Weekly DIY: Solar Shower
PhotoCredit: Path to Freedom
If you have been exploring solar energy at all, you already know that the payback period for a solar hot water system is much shorter than that for a solar photovoltaic system. The system for solar hot water is much simpler. Rather than converting solar energy into electricity with expensive photovoltaic panels and then rectifying the current through an inverter to create AC power, a solar hot water system uses a series of loops to directly heat the water moving through the collector.
Solar hot water systems are a little more complex in cold weather locations where they need to be filled with anti-freeze fluid for heat collection and then use a heat exchanger to transfer heat to the water, or valves and mechanical systems in the plumbing in order to prevent damage from freezing. But even with these elements, the payback period for a solar hot water system can be just a handful of years, even in a northern state.
But if you want to do some experimentation with a hot water system without going to a whole house system, this project will provide an inexpensive demonstration project that gives you a useful device.
I must preface this with the caveat that, unlike some other projects I've written up, I have not built this one myself. However, I've been gathering information for a few weeks, and I have several resources for you to use to look further into this project. And, in the middle of writing this article, I found another commercial example (in case you want to buy something like this rather than making it yourself, although there is no price listed as yet) on The Sietch Blog. (They have posted earlier examples that are being used for more extensive hot water needs, as well.)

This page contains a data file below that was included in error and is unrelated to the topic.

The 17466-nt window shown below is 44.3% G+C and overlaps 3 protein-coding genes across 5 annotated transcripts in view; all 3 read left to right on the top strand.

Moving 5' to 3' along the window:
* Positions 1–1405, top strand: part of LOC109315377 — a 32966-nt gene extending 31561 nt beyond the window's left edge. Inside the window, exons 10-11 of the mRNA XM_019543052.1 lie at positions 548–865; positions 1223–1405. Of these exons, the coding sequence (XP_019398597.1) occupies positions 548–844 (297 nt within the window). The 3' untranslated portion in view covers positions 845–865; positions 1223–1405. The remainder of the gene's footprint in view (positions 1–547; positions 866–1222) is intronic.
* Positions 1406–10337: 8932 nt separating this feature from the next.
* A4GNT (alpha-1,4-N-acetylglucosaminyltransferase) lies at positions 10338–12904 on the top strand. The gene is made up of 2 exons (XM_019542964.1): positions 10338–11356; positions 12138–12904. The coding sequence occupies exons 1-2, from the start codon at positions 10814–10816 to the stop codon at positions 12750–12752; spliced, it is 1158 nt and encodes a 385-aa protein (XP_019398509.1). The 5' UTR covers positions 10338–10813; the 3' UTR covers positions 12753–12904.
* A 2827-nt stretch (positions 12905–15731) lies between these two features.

The materials list for this project are as follows:
PhotoCredit: Path to Freedom
- 75-100 feet of 5/8" inside diameter black garden hose
- a low flow showerhead (and possibly an adapter to connect it to the hose)
- a piece of plywood or some other support for the coil
- and some hardware for mounting the coil; the photo here shows some plumbing strap being used to keep the coil nicely organized and flat.
You will also need to have a place to mount this assembly overhead and in direct sunlight. (5 gallons of water weigh more than 40 pounds, so be sure it is securely supported.)
FrontStepDesign is where I first came across the concept for the solar shower. (Of course, she's in Florida, where an outdoor shower is more useful fixture than it is further north.) Her inspiration came from a similar project at Path to Freedom (a couple of whose photos I've borrowed for this article. The whole set begins here) I recommend that you take a look both at those photos and the FrontStepDesign article for further information about the assembly. Basically, you need to make a flat coil of the hose, and then fasten it to a supporting board or surface. A few small bolts through some plumbing strap, as shown, makes a neat and efficient assembly. Then it is simply a matter of connecting the showerhead to the hose (you may also need a plumbing adapter for that), shutting off the showerhead and filling it with water, and then setting it in the sun and allowing it to heat.
Let me leave you with some comments from Sarah at FrontStepDesign. She's a fellow architect, so I trust her numbers about the project:
"A low-flow showerhead ($15) from the local big box uses 1.4 gallons/minute. A 5/8" interior diameter black garden hose ($30) holds 5.1 gallons of water. That's only 3.5 minutes per change of water in the hose – can it really heat up the water? All sorts of people say they've done this, but clearly not enough geeks. I want 'time to heat a 5/8" hose to 120F' data! Of course, if you switched to the not-yet-available Aqua Helix, at only .5 gpm, you'd get a 10 minute heating period in the hose."
I'll be especially interested in feedback from any of these that you build.